by Patrick Ferris
How to visualise the Global Exporting Network using NetworkX and D3
I remember when I was first introduced to the CIA World Factbook, and I loved it. It holds a treasure trove of information about all of the countries in the world. It is just screaming for visualisations of the data to be made. On top of this, it has been converted to different formats on GitHub and — most importantly for us — to JSON.
The data is given per country using their two character ISO encoding. We’ll need the continent each country is in to access the data. First we’ll create that dictionary:
The dictionary makes things a lot simpler when we want to access the URL for each country’s data.
The next step is to define a simple
Country class to hold the data. While we’re at it, it would improve the visualisation if we could use actual country names — not their two character code — so we can find that information and store it for later use.
And now we’re finally ready to add the exporter information — this method isn’t perfect but it gets a majority of the information.
Don’t worry too much about the
split() functions on the exporting partners. That’s just cleaning up some of the data so we only get the names and the percentages we want. Check out the GitHub page to see the extra names I had to add for the graph construction to work.
NetworkX is a fairly sophisticated Python library for constructing, analysing, and — to a certain extent — exporting graph data structures. It is also really simple to use.
Now that we have the data we want stored in our
Country objects, the code for creating our directed graph is very simple.
We can also add attributes to our nodes like the degree of the node and the name (not the ISO code). Once we have our data structure we can export it to a JSON format and dump it in a file ready to be used with D3.
What’s different about D3?
From the outset, Mike Bostock (the founder of D3) wanted to create a “reusable chart.” In his post on the subject, he highlights the key goals and missions for the D3 project. These can help us understand the syntactic structure it has.
The first, and most important, take-away is that charts should be implementable “as closures with getter-setter methods.” If you’re new to programming you may be confused as to what a closure is. Don’t worry! The big concept associated with closures is lexical scoping, which sounds a lot scarier than it really is. The basic idea behind it all is nested functions and how the inner function has access to the outer function’s variables.
Take a look at
EXAMPLE 1 in the code below. Here we simply return the inner function, which has access to the arguments passed to the outer function. The variable we declare,
closureOne , is a function and when we execute it with
EXAMPLE 2, we declare variables within the scope of the outer function allowing the inner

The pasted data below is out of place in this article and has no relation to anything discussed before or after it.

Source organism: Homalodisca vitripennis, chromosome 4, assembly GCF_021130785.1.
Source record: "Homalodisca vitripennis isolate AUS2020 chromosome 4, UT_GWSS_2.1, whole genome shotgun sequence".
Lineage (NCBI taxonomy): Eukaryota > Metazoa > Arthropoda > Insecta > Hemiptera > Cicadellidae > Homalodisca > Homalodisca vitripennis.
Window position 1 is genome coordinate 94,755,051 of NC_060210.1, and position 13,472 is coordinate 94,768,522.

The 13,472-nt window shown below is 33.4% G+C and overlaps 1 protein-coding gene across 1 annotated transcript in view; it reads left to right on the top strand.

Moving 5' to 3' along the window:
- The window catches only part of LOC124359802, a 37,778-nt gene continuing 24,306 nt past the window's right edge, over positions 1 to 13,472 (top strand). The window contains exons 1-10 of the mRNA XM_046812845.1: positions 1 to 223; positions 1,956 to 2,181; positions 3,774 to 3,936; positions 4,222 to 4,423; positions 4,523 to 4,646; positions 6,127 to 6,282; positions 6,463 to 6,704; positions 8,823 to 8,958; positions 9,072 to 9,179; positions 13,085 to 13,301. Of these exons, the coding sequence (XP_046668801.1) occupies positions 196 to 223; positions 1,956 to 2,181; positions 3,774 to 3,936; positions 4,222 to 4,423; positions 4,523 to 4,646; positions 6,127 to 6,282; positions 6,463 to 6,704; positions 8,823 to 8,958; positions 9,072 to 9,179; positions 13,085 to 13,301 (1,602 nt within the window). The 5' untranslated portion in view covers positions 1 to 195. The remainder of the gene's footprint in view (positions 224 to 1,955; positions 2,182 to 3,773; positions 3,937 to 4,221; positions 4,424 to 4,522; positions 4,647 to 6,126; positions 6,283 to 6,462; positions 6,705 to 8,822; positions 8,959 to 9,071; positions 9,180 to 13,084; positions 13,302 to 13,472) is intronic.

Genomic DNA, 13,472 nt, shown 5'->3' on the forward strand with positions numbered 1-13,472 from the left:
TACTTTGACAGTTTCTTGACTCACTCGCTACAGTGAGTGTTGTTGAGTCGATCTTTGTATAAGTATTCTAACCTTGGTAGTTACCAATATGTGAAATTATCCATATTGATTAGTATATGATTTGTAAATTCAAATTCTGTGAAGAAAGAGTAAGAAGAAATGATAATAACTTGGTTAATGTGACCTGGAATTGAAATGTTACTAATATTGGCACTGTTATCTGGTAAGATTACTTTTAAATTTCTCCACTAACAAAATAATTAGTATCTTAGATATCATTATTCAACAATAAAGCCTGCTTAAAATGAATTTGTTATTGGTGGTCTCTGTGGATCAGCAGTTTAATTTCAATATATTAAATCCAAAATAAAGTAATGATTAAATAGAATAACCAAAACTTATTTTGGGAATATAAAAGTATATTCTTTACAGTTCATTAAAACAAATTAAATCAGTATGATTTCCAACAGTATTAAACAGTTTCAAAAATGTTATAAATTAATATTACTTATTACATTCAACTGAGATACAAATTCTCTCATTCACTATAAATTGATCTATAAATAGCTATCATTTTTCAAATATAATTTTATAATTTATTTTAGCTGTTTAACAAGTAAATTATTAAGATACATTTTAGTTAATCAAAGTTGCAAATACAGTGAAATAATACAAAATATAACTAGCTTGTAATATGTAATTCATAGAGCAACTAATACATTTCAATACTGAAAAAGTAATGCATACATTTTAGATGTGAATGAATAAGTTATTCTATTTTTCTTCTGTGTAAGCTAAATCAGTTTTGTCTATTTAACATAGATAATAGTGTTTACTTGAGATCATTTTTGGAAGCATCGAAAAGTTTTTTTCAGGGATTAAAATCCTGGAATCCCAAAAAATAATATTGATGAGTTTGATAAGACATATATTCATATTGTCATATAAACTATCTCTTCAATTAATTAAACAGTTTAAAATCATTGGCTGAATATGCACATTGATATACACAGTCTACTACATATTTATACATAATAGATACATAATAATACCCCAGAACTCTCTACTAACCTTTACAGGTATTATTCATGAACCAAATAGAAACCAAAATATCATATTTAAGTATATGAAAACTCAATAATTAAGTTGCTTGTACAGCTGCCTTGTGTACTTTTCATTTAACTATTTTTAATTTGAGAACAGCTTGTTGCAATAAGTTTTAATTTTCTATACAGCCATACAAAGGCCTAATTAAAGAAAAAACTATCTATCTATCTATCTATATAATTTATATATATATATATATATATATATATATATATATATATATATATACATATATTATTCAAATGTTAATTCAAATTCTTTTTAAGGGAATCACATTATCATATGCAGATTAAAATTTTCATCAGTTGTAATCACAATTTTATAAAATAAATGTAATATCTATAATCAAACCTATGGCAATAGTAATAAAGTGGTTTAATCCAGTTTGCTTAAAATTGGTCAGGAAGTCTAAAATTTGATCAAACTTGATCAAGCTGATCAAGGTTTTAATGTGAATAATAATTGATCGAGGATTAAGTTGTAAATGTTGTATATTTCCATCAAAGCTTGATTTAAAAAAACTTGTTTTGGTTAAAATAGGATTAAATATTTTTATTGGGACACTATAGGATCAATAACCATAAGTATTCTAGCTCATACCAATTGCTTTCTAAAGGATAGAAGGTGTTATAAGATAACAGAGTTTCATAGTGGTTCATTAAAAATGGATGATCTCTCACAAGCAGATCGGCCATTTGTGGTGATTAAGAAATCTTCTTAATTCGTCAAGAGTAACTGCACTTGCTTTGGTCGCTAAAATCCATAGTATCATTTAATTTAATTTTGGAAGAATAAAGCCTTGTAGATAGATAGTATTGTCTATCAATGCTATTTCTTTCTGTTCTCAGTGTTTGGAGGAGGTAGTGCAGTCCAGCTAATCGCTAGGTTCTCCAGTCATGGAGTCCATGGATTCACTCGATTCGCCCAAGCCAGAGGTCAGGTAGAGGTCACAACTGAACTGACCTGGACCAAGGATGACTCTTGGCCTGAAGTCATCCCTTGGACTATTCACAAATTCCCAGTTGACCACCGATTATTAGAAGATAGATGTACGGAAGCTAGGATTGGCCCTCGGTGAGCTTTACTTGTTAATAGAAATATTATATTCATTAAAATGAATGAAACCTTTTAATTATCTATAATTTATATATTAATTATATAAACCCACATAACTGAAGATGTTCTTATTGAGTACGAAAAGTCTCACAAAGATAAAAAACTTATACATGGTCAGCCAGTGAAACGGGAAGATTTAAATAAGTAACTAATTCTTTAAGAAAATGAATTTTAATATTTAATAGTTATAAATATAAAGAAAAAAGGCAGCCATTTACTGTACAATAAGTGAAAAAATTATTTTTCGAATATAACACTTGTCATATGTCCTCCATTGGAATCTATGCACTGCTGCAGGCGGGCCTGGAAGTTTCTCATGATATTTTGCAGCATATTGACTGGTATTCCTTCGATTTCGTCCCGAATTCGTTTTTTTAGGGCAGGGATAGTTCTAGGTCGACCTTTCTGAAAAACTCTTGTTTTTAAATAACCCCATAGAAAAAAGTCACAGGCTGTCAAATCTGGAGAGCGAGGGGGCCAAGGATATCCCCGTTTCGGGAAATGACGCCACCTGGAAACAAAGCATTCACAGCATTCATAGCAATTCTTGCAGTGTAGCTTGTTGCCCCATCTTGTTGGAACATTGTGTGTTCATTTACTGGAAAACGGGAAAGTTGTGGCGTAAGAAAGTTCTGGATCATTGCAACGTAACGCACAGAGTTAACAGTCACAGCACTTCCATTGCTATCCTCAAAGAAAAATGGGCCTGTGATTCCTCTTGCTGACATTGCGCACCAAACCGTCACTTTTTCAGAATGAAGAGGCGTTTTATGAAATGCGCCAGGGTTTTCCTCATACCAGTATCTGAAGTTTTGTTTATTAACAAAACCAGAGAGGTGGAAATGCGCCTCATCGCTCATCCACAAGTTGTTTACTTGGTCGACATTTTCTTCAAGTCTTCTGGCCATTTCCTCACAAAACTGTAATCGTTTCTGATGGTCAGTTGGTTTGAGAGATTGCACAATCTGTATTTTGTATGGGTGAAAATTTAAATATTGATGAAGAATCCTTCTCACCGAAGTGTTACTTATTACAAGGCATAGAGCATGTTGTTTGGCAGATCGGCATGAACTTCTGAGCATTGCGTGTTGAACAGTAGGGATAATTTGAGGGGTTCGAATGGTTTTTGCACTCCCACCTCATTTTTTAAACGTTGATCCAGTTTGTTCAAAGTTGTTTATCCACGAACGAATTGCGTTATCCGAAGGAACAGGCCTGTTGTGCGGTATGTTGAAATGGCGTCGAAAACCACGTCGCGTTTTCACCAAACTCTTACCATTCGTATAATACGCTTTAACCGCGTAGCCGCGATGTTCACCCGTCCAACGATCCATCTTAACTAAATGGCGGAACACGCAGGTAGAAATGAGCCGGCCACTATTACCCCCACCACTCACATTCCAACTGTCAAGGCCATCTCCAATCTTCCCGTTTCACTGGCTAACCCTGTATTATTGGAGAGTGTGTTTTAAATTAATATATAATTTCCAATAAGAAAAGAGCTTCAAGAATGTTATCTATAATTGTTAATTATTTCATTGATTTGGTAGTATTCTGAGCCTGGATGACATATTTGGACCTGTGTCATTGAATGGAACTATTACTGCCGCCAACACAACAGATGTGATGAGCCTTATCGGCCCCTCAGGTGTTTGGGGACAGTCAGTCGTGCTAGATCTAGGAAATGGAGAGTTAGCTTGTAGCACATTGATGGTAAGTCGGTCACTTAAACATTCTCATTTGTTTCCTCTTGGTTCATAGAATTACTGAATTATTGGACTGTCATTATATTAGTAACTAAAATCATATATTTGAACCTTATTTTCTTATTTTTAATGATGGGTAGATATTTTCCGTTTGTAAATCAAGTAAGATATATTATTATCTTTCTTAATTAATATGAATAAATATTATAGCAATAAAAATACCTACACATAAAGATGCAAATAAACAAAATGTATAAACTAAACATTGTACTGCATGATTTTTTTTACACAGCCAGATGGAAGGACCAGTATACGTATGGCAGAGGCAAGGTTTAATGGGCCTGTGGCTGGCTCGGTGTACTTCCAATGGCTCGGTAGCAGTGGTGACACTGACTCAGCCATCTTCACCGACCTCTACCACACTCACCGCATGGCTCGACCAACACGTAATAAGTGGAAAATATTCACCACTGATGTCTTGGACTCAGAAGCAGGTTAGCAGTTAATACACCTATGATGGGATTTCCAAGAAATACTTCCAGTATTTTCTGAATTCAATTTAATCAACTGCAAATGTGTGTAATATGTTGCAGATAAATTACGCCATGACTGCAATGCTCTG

my function to have access to it. In the
fullName function associated with the
my function — a method — we can either set or get the
nameOfPerson depending on it any arguments are passed. Notice how the developer does not have access to the variable
nameOfPerson . The developer is forced to use our defined methods to update and access it, providing a level of security to our function.
Programming in D3
Thankfully you don’t need to be a master of closures and D3 to create a visualisation. In fact, so long as you can copy and paste, you can usually get something running in no time at all thanks to Mike Bostock’s Blocks. This site has many open-source examples of building data visualisations in D3. You can use the code to create your own with your data.
To create the network for this tutorial, I used this example. To get it running on screen, all I had to change was the name of the .csv file.
Let’s look at some of the key lines of code making this visualisation work, and also the parts I’ve added to hopefully improve it further.
Just before we dive in, Andrew Dunkman wrote a great article helping explain D3 selection which I recommend reading.
To see the functions we’re calling like
scaledSize , or
mouseOut , be sure to look at the full code here. As an example, let’s see what’s happening when we click on a node.
The code is messy, the visualisation isn’t perfect, and there is so much left to discuss and learn.
But that’s beside the point. Hopefully this post has been able to let you get your feet wet with NetworkX and D3 without throwing too much at you. We all have to start somewhere, and this can be your beginning to create insightful and powerful data visualisations.
If you’re stuck wondering what to tackle next, here are a few of suggestions:
- Mike Bostock’s Towards Reusable Charts — this is a great example of someone explaining their thought process and then their implementation. This shows how his goals for the project affected his implementation.
- D3 and React — two libraries fighting over the DOM, this is currently what I’m reading about, and seeing what are the best ways to utilise both on a project.
- Elijah Meeks, Senior Data Visualization Engineer at Netflix —any of Elijah Meeks’ posts are a great resource and often shed light on the world of data visualisation.
Thanks for sticking with me to the end. Happy visualising!